So what other reasons are there for honouring parents? Because they deserve it. Why? Because they are older and (we hope) wiser. Note that wisdom doesn't have anything to do with accumulation of lots of knowledge (e.g. at University) but knowing how rightly to live as God says. Our estimation of our parents may not be very high because we see their weaknesses or failures but our honouring them will open the way for God to bless and change them. Expecting perfect parents this side of heaven will be a fruitless hope, so honouring is not only when our parents get it right. Honouring has to do with position and not necessarily about achievement. It is something we have lost as a society and it may, therefore, be difficult for you to comprehend.
1. Do I honour my parents, despite their failings?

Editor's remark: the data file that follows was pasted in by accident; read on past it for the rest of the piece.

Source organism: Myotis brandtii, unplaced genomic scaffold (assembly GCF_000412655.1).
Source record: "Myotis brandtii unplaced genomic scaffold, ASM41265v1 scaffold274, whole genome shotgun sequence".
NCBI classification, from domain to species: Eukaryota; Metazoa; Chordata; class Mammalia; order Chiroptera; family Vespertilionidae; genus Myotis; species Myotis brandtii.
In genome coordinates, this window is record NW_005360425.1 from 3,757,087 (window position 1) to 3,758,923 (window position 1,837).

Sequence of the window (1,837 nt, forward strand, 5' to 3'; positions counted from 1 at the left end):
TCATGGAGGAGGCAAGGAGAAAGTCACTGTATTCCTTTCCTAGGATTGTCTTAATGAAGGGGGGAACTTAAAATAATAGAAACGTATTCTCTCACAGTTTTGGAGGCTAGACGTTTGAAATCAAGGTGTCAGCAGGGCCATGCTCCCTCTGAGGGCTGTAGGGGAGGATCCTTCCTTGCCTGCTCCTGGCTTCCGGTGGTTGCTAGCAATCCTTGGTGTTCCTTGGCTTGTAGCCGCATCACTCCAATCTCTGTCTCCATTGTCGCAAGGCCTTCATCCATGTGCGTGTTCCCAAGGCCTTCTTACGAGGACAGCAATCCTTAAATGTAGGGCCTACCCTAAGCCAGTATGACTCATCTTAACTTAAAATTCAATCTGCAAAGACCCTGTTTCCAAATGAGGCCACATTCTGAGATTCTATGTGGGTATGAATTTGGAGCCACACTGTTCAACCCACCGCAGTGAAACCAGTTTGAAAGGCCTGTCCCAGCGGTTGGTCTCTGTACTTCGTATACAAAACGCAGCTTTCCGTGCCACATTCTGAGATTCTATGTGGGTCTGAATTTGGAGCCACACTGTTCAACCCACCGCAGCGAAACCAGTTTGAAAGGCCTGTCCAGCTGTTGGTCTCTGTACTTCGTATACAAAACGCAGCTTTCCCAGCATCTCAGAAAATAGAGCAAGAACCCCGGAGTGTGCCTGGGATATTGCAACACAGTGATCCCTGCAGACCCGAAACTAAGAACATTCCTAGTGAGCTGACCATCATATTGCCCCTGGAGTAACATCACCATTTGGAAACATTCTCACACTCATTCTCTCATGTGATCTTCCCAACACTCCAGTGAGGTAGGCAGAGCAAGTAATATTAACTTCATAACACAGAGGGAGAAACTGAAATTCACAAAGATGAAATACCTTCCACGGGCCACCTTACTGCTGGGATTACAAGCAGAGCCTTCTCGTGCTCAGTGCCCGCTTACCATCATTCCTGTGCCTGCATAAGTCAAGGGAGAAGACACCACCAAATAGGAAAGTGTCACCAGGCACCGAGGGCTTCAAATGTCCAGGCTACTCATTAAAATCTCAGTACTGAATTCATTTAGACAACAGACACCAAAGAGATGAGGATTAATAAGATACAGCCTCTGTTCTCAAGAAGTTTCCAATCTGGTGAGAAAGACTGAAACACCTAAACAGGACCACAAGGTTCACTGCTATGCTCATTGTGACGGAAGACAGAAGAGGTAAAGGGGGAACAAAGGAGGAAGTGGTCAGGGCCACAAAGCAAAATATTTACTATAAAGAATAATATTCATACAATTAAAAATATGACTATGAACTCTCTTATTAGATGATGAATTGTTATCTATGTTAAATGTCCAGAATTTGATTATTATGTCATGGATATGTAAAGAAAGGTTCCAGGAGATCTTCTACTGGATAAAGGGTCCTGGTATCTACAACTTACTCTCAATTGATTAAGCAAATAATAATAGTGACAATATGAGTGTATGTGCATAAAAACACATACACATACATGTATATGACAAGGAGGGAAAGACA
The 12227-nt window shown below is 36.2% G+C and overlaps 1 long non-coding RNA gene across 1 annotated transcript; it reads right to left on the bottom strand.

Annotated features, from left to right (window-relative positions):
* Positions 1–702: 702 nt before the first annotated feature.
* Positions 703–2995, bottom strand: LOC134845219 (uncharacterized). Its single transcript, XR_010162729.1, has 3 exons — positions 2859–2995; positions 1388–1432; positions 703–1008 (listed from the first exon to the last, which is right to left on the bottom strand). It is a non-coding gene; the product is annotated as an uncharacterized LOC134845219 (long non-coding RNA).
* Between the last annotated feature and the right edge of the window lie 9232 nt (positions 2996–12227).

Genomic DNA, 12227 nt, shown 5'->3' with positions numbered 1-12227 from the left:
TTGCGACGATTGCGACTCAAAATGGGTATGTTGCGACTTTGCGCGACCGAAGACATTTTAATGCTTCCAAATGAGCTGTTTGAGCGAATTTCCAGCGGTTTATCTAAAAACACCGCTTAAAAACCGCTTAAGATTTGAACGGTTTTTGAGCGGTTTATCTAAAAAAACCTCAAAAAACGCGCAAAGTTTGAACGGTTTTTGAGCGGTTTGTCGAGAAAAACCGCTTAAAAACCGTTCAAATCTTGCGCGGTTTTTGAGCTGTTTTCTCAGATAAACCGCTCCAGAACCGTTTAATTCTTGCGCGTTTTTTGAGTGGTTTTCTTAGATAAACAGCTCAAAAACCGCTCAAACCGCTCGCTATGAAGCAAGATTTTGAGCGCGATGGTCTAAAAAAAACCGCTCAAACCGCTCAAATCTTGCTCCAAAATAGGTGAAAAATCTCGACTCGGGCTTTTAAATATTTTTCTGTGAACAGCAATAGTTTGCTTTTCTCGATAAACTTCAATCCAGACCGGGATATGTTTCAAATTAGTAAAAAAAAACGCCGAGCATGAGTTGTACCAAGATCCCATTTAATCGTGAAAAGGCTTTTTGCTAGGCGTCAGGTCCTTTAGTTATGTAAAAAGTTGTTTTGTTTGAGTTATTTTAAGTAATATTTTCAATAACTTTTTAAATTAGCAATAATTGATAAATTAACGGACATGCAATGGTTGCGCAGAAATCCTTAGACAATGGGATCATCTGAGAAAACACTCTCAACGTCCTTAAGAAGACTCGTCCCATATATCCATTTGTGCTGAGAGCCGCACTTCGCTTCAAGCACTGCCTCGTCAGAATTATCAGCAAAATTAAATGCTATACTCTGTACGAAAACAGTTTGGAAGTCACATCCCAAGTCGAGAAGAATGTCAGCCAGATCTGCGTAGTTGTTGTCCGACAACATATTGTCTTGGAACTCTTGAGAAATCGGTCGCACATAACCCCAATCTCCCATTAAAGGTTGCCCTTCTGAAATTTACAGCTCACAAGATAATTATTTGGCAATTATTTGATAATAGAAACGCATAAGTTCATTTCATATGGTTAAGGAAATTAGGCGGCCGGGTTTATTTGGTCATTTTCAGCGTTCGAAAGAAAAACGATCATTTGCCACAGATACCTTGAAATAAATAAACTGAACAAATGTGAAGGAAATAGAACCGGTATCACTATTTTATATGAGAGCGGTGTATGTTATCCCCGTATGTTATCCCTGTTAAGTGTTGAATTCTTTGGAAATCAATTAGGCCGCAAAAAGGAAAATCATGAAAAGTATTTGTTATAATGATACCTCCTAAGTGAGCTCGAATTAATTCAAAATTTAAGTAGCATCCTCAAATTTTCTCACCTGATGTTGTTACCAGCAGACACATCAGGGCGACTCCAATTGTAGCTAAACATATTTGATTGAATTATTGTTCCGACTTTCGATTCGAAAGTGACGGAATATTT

Chapter: Exodus 20
Passage: Exodus 20:13
A. Find Out:
1. What is the sixth commandment? v.13
2. Which of those would you consider murder?
We consider this one verse on its own because it is so often misunderstood. It is NOT, “You shall not kill ”. If it was it would contradict a variety of other verses in the Law.
For instance IN WAR, Israel were commanded by God to kill all the enemy forces – simply to stop come-back. When Israel first entered the Land at God's command, the choice for the people of Canaan was either to leave, to join Israel , or to die. Killing was a legitimate action under those circumstances.
In SOCIAL LAW killing was a requirement for a number of serious crimes. Capital punishment was a legitimate means of punishment. The death penalty was at God's instruction.
Then there was ACCIDENTAL KILLING, which we would refer to as manslaughter. Where it was a legitimate accident then the penalty was strictly limited.